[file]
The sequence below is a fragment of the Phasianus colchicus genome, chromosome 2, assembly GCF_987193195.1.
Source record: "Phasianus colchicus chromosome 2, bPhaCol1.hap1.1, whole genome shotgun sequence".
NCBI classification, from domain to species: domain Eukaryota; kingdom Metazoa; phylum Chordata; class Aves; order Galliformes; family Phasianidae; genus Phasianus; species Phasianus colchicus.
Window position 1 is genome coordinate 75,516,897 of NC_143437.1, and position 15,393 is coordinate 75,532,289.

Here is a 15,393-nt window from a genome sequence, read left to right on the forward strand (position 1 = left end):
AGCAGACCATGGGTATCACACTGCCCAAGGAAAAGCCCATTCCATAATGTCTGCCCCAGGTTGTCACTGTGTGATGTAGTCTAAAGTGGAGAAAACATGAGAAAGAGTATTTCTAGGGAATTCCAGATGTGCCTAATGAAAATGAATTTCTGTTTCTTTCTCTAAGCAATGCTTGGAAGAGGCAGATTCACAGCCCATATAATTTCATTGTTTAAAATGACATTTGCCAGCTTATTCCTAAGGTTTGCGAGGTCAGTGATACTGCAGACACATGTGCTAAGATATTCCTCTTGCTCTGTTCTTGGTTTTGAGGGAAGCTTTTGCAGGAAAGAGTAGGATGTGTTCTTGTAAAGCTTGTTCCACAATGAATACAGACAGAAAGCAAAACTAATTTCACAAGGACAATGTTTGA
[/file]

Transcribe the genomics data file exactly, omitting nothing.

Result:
The sequence below is a fragment of the Phasianus colchicus genome, chromosome 2, assembly GCF_987193195.1.
Source record: "Phasianus colchicus chromosome 2, bPhaCol1.hap1.1, whole genome shotgun sequence".
NCBI classification, from domain to species: domain Eukaryota; kingdom Metazoa; phylum Chordata; class Aves; order Galliformes; family Phasianidae; genus Phasianus; species Phasianus colchicus.
Window position 1 is genome coordinate 75,516,897 of NC_143437.1, and position 15,393 is coordinate 75,532,289.

Here is a 15,393-nt window from a genome sequence, read left to right on the forward strand (position 1 = left end):
AGCAGACCATGGGTATCACACTGCCCAAGGAAAAGCCCATTCCATAATGTCTGCCCCAGGTTGTCACTGTGTGATGTAGTCTAAAGTGGAGAAAACATGAGAAAGAGTATTTCTAGGGAATTCCAGATGTGCCTAATGAAAATGAATTTCTGTTTCTTTCTCTAAGCAATGCTTGGAAGAGGCAGATTCACAGCCCATATAATTTCATTGTTTAAAATGACATTTGCCAGCTTATTCCTAAGGTTTGCGAGGTCAGTGATACTGCAGACACATGTGCTAAGATATTCCTCTTGCTCTGTTCTTGGTTTTGAGGGAAGCTTTTGCAGGAAAGAGTAGGATGTGTTCTTGTAAAGCTTGTTCCACAATGAATACAGACAGAAAGCAAAACTAATTTCACAAGGACAATGTTTGA